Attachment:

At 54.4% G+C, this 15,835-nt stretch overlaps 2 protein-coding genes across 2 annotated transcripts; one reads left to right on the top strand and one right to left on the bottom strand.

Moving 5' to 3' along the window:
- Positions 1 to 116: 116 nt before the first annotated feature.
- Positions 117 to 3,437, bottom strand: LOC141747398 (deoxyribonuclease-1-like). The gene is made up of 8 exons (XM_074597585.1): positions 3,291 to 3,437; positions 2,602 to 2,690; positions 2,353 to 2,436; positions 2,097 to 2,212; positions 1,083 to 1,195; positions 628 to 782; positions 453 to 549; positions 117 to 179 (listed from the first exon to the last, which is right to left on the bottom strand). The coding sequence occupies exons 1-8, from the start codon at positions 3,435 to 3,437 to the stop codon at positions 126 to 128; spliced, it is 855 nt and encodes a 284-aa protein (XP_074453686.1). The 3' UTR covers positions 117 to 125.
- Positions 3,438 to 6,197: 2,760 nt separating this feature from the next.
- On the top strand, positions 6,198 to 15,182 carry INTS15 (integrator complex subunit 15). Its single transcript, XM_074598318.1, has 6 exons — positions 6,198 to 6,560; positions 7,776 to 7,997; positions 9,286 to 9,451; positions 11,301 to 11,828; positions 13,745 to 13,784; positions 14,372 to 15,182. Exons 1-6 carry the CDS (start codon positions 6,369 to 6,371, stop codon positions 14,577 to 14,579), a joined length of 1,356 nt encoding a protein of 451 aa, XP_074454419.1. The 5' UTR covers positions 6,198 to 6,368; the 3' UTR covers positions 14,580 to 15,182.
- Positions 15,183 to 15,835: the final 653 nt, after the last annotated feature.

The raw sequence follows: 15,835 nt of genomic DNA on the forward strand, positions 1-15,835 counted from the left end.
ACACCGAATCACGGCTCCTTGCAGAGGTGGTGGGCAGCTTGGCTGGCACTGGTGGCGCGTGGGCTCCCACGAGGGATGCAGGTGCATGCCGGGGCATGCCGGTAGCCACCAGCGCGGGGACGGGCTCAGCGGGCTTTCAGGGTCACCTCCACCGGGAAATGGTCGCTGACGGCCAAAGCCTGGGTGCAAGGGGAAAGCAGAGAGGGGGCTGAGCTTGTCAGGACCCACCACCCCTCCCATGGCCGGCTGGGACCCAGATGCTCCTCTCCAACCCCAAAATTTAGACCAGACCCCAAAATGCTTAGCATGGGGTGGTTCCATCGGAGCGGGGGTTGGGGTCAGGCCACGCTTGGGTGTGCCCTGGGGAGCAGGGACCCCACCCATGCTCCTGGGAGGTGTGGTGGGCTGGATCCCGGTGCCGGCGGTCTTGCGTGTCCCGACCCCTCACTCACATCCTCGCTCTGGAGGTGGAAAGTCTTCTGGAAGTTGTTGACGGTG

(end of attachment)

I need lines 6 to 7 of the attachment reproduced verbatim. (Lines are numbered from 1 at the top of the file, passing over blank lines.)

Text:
- On the top strand, positions 6,198 to 15,182 carry INTS15 (integrator complex subunit 15). Its single transcript, XM_074598318.1, has 6 exons — positions 6,198 to 6,560; positions 7,776 to 7,997; positions 9,286 to 9,451; positions 11,301 to 11,828; positions 13,745 to 13,784; positions 14,372 to 15,182. Exons 1-6 carry the CDS (start codon positions 6,369 to 6,371, stop codon positions 14,577 to 14,579), a joined length of 1,356 nt encoding a protein of 451 aa, XP_074454419.1. The 5' UTR covers positions 6,198 to 6,368; the 3' UTR covers positions 14,580 to 15,182.
- Positions 15,183 to 15,835: the final 653 nt, after the last annotated feature.